Market intelligence firm ABI Research (www.abiresearch.com) finds the penetration of embedded telematics in new vehicles will increase from 13.4% in 2014 to 52% in 2020.
“While penetration levels of embedded connectivity in vehicles continue to grow steadily, it remains challenging for car OEMs to convince users to pay for built-in connected car services,” says says vice president and practice director, Dominique Bonte. “While initiatives such as allowing adding connected car systems to shared data plans by GM in the United States are definitely going to boost uptake, full penetration is unlikely to be achieved solely through consumer-led drivers.”
Perceived value of safety services or in-car Wi-Fi hotspots simply aren’t big enough (yet), especially with free smartphone integration “tethering” standards such as CarPlay and Android Auto expected to become widespread in the next years, he adds. ABI Research says that built-in vehicle connectivity will only go mainstream if and when it becomes a “must have,” integral part of vehicles for new automotive paradigms not expected to fully materialize before the 2020 time horizon:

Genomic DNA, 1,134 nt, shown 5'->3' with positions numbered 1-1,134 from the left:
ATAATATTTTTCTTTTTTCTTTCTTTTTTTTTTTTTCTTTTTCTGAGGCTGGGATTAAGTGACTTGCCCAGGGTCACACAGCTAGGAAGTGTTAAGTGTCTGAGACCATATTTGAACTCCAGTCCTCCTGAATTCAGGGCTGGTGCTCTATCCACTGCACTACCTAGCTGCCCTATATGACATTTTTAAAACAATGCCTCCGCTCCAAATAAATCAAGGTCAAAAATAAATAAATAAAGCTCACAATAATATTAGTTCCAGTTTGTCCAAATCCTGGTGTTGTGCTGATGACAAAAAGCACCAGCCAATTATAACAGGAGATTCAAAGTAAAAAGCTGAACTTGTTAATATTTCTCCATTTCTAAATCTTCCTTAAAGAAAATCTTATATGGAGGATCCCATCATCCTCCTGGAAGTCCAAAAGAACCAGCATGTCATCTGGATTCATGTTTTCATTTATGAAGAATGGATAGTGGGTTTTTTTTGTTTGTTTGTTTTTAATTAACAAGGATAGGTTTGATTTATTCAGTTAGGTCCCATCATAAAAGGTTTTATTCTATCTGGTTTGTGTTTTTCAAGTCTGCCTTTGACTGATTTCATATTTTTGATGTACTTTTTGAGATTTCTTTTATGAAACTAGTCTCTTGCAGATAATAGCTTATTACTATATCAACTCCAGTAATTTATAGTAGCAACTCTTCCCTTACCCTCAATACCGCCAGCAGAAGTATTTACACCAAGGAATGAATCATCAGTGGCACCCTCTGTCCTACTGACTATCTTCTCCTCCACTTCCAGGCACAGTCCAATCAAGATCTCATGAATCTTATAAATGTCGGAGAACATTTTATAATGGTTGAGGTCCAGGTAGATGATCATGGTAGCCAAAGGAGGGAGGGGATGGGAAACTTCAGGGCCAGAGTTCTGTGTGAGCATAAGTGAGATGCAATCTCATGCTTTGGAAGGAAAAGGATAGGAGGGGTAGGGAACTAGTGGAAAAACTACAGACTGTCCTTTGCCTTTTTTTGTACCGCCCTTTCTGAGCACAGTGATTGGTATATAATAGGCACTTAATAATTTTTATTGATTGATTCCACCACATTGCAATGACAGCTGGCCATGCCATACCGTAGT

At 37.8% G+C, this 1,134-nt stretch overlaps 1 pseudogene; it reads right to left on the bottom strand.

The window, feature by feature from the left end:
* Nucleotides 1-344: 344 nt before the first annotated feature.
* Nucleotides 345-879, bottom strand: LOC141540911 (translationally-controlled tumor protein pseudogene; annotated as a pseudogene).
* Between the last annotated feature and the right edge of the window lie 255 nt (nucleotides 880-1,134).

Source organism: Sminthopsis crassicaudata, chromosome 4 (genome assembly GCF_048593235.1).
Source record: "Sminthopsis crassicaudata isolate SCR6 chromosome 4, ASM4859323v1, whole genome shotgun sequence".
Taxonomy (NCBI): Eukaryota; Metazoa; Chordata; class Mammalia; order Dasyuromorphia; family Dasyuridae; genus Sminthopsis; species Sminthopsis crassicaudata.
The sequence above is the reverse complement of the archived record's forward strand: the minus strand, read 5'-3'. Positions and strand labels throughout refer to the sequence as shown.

° Car sharing: remotely locating, tracking down, and unlocking of vehicles in the new sharing economy;
° Electrification: remote monitoring of electric vehicle battery status;
° Autonomous driving: real-time “electronic horizon.”
In the meantime, growth will be fueled by non-consumer drivers such as eCall and stolen vehicle mandates in Europe, Russia, and Brazil (despite repeated delays) and the use of connectivity by car OEMs for internal analytics purposes such as diagnostics, prognostics, preventive maintenance via Over the Air (OTA) updates, and product design improvements.